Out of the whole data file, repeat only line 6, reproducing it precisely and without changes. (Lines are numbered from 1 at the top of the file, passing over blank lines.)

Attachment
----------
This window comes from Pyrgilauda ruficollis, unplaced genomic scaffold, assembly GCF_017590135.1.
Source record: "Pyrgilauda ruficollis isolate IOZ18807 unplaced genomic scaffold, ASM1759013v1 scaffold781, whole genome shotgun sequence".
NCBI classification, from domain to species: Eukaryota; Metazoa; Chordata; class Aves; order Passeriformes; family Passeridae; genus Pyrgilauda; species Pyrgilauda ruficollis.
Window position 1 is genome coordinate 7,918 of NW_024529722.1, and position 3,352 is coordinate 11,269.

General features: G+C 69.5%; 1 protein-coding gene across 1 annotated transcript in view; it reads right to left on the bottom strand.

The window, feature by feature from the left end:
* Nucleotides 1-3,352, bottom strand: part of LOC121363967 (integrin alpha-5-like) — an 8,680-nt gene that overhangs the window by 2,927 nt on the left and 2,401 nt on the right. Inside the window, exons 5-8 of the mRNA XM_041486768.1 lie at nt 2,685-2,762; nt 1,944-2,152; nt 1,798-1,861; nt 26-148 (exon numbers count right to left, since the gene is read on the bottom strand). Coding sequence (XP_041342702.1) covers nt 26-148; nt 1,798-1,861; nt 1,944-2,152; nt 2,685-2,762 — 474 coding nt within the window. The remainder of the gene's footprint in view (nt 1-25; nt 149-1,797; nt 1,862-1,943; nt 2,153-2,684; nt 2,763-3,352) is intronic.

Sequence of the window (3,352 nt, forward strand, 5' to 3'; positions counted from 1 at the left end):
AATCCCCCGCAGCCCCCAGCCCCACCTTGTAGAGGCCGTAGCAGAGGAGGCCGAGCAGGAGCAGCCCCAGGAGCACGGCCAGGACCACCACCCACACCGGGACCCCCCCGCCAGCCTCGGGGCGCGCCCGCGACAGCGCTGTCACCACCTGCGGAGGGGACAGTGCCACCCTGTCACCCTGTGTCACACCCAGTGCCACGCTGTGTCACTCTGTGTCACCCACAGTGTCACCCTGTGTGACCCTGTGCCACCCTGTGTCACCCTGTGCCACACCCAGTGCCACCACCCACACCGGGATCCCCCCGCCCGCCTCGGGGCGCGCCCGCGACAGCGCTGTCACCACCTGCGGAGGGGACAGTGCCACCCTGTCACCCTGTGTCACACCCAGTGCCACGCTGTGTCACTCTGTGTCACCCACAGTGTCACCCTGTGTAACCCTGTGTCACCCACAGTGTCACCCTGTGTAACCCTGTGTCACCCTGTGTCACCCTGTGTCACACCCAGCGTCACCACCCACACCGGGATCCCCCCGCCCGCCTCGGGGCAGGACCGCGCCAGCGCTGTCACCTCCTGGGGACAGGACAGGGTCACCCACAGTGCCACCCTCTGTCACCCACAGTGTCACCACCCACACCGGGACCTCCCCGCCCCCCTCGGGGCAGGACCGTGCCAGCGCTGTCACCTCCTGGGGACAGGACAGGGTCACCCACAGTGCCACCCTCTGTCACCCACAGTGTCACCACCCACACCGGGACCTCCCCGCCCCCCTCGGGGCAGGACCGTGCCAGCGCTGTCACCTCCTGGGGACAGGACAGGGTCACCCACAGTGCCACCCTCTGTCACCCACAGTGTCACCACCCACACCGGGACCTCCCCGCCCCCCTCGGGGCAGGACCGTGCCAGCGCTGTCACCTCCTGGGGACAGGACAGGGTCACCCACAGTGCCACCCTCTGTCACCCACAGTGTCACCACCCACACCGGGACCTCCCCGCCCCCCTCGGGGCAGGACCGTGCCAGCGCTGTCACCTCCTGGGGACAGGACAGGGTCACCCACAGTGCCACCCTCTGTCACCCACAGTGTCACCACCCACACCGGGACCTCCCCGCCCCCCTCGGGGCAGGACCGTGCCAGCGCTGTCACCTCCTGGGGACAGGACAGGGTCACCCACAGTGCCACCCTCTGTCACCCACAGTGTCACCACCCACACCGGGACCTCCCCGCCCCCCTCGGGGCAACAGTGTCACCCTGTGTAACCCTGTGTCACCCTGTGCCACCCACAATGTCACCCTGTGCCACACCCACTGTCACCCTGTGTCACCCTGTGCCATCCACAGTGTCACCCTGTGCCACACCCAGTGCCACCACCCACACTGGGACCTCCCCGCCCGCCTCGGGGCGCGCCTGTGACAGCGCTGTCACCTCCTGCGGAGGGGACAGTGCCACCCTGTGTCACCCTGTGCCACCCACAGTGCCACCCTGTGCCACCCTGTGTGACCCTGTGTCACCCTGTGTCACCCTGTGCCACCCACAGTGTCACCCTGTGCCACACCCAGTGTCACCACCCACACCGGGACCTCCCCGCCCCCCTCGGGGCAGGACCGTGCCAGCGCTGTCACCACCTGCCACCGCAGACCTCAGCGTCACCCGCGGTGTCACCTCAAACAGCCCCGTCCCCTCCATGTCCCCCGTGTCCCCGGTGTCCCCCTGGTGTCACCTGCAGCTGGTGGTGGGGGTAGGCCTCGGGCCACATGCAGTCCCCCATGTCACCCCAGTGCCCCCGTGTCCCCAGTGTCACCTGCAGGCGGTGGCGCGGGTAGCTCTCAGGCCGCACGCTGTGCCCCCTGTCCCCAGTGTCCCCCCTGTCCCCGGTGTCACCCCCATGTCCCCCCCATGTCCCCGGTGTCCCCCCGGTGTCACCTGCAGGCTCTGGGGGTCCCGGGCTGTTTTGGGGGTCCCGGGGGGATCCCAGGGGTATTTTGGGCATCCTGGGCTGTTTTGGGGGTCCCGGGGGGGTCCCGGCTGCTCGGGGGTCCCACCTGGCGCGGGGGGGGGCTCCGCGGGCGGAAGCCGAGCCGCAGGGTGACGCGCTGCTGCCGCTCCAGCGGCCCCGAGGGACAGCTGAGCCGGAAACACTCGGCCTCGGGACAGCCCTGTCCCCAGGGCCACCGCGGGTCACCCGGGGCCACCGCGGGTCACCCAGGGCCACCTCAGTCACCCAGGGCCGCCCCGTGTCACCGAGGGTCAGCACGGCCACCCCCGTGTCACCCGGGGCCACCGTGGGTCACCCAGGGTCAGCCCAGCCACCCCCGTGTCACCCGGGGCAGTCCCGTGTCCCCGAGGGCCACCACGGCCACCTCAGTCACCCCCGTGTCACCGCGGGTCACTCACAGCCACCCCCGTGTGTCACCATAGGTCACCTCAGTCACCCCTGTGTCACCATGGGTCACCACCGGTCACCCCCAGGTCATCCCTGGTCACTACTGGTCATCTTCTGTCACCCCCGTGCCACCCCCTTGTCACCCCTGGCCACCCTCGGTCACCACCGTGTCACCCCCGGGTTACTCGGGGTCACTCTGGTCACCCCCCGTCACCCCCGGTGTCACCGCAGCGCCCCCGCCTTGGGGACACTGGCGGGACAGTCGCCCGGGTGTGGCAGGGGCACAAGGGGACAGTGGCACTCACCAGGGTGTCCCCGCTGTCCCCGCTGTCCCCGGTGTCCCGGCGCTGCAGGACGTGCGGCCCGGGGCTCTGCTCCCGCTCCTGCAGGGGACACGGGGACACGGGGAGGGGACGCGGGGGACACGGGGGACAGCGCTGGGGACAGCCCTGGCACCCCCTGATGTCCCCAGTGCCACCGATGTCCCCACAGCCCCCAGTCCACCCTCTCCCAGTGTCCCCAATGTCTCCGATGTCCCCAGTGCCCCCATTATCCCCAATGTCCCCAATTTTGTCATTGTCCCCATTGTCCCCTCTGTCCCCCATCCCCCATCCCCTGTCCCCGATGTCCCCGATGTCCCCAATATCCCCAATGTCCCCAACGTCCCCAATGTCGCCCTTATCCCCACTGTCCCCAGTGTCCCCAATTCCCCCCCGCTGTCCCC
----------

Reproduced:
The window, feature by feature from the left end: